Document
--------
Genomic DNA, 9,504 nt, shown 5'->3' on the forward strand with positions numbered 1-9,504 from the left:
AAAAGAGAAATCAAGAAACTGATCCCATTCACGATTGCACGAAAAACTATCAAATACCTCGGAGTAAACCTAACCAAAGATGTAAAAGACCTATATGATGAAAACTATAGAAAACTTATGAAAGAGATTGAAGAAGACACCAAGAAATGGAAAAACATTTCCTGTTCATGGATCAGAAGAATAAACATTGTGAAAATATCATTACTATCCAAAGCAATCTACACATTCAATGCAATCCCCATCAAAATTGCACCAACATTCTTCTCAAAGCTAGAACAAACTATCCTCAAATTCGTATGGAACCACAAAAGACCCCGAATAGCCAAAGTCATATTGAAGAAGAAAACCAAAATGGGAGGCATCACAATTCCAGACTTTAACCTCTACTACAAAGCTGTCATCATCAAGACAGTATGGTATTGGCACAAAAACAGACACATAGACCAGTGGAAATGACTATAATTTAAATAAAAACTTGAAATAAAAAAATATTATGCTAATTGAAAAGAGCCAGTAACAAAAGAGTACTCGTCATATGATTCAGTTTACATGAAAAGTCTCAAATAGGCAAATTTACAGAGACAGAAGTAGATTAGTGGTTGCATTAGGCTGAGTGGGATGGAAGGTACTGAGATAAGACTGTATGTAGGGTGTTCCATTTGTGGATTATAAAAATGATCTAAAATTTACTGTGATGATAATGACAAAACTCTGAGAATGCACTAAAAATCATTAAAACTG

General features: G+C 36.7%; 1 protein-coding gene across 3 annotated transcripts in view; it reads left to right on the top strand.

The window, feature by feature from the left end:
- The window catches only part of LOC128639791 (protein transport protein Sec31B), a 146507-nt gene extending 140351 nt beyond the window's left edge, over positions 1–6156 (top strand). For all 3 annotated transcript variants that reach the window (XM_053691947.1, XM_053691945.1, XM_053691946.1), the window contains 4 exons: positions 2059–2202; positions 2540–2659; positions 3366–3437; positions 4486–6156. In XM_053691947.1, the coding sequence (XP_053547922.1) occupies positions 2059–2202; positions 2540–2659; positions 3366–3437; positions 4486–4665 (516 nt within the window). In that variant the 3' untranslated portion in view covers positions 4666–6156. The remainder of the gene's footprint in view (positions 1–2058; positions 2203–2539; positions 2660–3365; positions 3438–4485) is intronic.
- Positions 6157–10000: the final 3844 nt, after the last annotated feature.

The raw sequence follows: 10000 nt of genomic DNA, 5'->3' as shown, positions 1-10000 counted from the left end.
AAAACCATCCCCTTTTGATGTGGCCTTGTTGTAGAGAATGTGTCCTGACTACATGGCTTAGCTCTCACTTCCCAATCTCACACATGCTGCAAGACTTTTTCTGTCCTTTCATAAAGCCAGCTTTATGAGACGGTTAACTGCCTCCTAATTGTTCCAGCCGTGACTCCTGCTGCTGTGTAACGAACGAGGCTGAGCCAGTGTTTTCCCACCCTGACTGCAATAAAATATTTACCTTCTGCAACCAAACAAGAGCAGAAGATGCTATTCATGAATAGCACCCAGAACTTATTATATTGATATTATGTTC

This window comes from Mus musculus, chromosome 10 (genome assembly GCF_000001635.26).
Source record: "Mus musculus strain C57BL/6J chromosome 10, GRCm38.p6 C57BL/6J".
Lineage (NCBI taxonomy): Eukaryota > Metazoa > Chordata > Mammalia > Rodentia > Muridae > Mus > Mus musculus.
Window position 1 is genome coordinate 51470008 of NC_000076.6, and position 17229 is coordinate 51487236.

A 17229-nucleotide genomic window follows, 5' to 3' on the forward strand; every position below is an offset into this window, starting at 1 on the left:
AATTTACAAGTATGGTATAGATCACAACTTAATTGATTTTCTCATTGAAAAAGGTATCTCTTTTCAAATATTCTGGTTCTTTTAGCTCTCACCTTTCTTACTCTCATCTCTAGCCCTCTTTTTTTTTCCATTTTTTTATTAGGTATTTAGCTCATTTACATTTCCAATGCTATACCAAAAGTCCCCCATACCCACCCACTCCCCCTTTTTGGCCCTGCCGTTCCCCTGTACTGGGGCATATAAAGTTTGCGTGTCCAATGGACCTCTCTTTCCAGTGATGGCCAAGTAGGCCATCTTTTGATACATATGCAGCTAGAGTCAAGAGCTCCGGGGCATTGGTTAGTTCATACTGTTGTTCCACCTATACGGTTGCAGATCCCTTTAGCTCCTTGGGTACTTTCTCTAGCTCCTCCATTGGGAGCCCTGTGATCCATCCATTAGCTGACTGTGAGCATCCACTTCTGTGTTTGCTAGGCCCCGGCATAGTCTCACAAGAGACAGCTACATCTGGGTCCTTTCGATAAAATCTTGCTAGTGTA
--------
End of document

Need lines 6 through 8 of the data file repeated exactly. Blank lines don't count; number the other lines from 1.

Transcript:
- Positions 6157–10000: the final 3844 nt, after the last annotated feature.

The raw sequence follows: 10000 nt of genomic DNA, 5'->3' as shown, positions 1-10000 counted from the left end.
AAAACCATCCCCTTTTGATGTGGCCTTGTTGTAGAGAATGTGTCCTGACTACATGGCTTAGCTCTCACTTCCCAATCTCACACATGCTGCAAGACTTTTTCTGTCCTTTCATAAAGCCAGCTTTATGAGACGGTTAACTGCCTCCTAATTGTTCCAGCCGTGACTCCTGCTGCTGTGTAACGAACGAGGCTGAGCCAGTGTTTTCCCACCCTGACTGCAATAAAATATTTACCTTCTGCAACCAAACAAGAGCAGAAGATGCTATTCATGAATAGCACCCAGAACTTATTATATTGATATTATGTTC